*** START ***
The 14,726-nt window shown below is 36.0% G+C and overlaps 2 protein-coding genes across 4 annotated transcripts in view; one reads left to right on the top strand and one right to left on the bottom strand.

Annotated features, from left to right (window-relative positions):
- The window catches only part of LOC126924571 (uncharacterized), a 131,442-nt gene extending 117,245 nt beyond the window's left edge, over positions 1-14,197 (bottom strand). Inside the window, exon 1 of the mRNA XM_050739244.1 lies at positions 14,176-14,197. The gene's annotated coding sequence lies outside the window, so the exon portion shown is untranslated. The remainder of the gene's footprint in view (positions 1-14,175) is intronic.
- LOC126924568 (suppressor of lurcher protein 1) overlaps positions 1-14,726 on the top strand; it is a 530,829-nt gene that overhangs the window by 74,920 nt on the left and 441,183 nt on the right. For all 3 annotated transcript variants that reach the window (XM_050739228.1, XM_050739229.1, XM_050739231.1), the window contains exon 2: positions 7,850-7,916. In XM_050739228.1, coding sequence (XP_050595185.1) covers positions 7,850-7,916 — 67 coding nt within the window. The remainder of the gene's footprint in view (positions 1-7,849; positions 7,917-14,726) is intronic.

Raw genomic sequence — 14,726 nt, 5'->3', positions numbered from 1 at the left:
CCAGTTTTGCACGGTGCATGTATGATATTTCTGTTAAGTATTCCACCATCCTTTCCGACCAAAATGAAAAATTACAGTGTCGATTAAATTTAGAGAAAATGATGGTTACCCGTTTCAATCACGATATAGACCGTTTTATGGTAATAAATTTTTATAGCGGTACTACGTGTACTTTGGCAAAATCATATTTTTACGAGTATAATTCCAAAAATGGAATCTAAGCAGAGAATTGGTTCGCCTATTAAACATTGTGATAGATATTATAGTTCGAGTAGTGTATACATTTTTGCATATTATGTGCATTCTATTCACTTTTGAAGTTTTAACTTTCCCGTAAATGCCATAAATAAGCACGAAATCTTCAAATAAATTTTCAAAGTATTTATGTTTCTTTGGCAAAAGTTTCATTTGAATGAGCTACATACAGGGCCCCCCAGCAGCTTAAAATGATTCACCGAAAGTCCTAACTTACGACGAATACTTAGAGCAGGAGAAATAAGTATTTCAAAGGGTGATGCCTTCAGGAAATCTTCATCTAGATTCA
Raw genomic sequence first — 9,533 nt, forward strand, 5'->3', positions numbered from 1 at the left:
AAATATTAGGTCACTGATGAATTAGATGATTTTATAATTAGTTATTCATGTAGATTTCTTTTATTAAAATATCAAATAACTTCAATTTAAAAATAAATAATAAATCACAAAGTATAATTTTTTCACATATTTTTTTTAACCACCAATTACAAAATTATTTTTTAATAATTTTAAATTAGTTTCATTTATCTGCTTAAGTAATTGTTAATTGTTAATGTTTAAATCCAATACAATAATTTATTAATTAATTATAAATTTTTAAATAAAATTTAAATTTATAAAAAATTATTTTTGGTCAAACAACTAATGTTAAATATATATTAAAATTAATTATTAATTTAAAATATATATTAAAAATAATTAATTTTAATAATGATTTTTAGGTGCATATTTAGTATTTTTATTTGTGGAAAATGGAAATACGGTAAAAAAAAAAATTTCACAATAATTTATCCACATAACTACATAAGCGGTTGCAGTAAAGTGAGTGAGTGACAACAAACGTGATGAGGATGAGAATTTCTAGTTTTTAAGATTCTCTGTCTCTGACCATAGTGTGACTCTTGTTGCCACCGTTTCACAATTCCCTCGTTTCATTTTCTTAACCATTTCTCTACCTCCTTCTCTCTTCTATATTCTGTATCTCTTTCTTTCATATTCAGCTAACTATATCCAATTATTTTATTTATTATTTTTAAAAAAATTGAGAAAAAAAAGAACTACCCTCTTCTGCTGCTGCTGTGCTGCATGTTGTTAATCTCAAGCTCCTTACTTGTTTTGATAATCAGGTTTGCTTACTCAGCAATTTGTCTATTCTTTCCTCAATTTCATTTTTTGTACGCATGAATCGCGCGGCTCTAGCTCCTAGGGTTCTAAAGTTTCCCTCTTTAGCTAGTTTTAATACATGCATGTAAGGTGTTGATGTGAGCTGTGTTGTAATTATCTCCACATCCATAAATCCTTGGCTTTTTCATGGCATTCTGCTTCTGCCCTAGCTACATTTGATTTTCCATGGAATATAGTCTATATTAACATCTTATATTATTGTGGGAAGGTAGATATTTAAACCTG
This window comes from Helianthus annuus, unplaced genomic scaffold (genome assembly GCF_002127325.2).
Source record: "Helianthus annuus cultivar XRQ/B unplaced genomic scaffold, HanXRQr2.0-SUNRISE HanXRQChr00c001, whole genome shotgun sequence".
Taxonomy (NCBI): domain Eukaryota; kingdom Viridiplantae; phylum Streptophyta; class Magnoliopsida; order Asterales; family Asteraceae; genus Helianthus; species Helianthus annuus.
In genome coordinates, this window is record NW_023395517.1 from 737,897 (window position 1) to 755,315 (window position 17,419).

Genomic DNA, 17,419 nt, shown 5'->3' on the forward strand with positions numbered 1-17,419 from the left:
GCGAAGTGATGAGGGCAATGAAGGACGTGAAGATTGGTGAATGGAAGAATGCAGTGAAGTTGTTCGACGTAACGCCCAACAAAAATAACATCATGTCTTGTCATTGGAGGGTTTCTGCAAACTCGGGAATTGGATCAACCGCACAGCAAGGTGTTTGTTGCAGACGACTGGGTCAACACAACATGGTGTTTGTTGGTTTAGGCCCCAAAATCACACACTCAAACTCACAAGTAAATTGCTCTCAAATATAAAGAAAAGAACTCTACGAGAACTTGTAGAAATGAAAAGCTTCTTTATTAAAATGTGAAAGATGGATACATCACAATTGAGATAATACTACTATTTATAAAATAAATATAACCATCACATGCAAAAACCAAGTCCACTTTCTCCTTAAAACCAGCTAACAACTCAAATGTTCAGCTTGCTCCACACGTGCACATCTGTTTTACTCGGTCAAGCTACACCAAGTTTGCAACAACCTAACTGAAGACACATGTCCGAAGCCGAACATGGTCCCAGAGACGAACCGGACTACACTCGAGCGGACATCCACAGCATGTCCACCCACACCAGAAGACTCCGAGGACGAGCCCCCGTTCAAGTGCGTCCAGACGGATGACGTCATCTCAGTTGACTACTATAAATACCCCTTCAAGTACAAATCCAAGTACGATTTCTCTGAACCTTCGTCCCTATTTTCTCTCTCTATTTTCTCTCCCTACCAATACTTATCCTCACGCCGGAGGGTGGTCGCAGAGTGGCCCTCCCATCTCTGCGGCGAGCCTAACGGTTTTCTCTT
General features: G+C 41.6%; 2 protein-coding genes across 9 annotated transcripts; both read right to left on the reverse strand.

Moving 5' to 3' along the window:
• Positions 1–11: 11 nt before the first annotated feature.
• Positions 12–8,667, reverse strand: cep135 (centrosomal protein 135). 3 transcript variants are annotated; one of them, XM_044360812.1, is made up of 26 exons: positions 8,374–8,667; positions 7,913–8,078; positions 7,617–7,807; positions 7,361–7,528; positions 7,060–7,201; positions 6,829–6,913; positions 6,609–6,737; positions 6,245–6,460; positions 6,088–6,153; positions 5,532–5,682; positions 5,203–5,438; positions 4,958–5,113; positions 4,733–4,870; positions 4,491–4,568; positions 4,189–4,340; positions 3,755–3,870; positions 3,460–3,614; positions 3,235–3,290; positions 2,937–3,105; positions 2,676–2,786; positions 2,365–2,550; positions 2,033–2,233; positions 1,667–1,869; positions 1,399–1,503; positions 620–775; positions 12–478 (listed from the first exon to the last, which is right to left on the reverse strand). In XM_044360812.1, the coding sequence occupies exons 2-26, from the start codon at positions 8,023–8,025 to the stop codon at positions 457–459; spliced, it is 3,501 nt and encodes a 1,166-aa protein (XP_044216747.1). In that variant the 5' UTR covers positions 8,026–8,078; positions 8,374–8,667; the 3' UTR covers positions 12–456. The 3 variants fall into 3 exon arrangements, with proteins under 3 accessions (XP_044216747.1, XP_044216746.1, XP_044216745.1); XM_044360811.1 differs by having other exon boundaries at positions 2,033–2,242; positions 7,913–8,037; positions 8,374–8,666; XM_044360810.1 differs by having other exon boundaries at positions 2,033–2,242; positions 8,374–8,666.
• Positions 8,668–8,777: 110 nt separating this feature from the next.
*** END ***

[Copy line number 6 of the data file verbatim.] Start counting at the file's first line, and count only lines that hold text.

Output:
CCAGTTTTGCACGGTGCATGTATGATATTTCTGTTAAGTATTCCACCATCCTTTCCGACCAAAATGAAAAATTACAGTGTCGATTAAATTTAGAGAAAATGATGGTTACCCGTTTCAATCACGATATAGACCGTTTTATGGTAATAAATTTTTATAGCGGTACTACGTGTACTTTGGCAAAATCATATTTTTACGAGTATAATTCCAAAAATGGAATCTAAGCAGAGAATTGGTTCGCCTATTAAACATTGTGATAGATATTATAGTTCGAGTAGTGTATACATTTTTGCATATTATGTGCATTCTATTCACTTTTGAAGTTTTAACTTTCCCGTAAATGCCATAAATAAGCACGAAATCTTCAAATAAATTTTCAAAGTATTTATGTTTCTTTGGCAAAAGTTTCATTTGAATGAGCTACATACAGGGCCCCCCAGCAGCTTAAAATGATTCACCGAAAGTCCTAACTTACGACGAATACTTAGAGCAGGAGAAATAAGTATTTCAAAGGGTGATGCCTTCAGGAAATCTTCATCTAGATTCA